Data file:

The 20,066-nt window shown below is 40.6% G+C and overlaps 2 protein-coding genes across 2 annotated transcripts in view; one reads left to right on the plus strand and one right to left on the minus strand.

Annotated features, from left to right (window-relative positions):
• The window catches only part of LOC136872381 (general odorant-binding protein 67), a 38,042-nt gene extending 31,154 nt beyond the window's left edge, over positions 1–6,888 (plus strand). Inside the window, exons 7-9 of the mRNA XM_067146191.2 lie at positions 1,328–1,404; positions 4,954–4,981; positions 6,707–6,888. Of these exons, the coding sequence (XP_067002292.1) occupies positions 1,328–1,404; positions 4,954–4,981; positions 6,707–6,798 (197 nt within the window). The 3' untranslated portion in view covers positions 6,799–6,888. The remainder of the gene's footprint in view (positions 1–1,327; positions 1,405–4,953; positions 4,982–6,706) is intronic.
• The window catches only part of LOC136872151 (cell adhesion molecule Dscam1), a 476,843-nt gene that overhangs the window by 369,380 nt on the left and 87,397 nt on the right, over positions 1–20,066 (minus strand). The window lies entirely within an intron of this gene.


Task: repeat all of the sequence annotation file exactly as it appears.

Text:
The 20,066-nt window shown below is 40.6% G+C and overlaps 2 protein-coding genes across 2 annotated transcripts in view; one reads left to right on the plus strand and one right to left on the minus strand.

Annotated features, from left to right (window-relative positions):
• The window catches only part of LOC136872381 (general odorant-binding protein 67), a 38,042-nt gene extending 31,154 nt beyond the window's left edge, over positions 1–6,888 (plus strand). Inside the window, exons 7-9 of the mRNA XM_067146191.2 lie at positions 1,328–1,404; positions 4,954–4,981; positions 6,707–6,888. Of these exons, the coding sequence (XP_067002292.1) occupies positions 1,328–1,404; positions 4,954–4,981; positions 6,707–6,798 (197 nt within the window). The 3' untranslated portion in view covers positions 6,799–6,888. The remainder of the gene's footprint in view (positions 1–1,327; positions 1,405–4,953; positions 4,982–6,706) is intronic.
• The window catches only part of LOC136872151 (cell adhesion molecule Dscam1), a 476,843-nt gene that overhangs the window by 369,380 nt on the left and 87,397 nt on the right, over positions 1–20,066 (minus strand). The window lies entirely within an intron of this gene.